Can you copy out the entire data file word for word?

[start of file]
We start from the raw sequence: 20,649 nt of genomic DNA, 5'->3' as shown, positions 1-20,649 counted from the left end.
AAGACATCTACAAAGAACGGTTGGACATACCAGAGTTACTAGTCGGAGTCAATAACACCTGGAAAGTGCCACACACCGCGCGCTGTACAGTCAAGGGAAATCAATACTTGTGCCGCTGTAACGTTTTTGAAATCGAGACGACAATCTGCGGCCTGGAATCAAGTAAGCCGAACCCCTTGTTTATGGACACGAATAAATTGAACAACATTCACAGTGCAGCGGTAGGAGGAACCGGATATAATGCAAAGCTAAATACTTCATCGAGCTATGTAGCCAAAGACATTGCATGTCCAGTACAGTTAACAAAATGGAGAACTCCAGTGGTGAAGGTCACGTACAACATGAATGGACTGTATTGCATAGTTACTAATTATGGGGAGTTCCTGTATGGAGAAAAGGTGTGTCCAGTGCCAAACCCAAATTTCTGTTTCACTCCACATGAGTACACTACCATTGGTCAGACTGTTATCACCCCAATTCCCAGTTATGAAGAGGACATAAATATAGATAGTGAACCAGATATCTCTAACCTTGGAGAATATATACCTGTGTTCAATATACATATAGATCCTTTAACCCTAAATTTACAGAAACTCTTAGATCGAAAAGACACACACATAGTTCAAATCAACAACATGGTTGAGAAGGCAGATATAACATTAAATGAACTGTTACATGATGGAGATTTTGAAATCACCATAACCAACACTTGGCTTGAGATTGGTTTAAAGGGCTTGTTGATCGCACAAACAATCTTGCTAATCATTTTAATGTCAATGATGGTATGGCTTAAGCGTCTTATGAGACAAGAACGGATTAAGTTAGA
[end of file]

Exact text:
We start from the raw sequence: 20,649 nt of genomic DNA, 5'->3' as shown, positions 1-20,649 counted from the left end.
AAGACATCTACAAAGAACGGTTGGACATACCAGAGTTACTAGTCGGAGTCAATAACACCTGGAAAGTGCCACACACCGCGCGCTGTACAGTCAAGGGAAATCAATACTTGTGCCGCTGTAACGTTTTTGAAATCGAGACGACAATCTGCGGCCTGGAATCAAGTAAGCCGAACCCCTTGTTTATGGACACGAATAAATTGAACAACATTCACAGTGCAGCGGTAGGAGGAACCGGATATAATGCAAAGCTAAATACTTCATCGAGCTATGTAGCCAAAGACATTGCATGTCCAGTACAGTTAACAAAATGGAGAACTCCAGTGGTGAAGGTCACGTACAACATGAATGGACTGTATTGCATAGTTACTAATTATGGGGAGTTCCTGTATGGAGAAAAGGTGTGTCCAGTGCCAAACCCAAATTTCTGTTTCACTCCACATGAGTACACTACCATTGGTCAGACTGTTATCACCCCAATTCCCAGTTATGAAGAGGACATAAATATAGATAGTGAACCAGATATCTCTAACCTTGGAGAATATATACCTGTGTTCAATATACATATAGATCCTTTAACCCTAAATTTACAGAAACTCTTAGATCGAAAAGACACACACATAGTTCAAATCAACAACATGGTTGAGAAGGCAGATATAACATTAAATGAACTGTTACATGATGGAGATTTTGAAATCACCATAACCAACACTTGGCTTGAGATTGGTTTAAAGGGCTTGTTGATCGCACAAACAATCTTGCTAATCATTTTAATGTCAATGATGGTATGGCTTAAGCGTCTTATGAGACAAGAACGGATTAAGTTAGA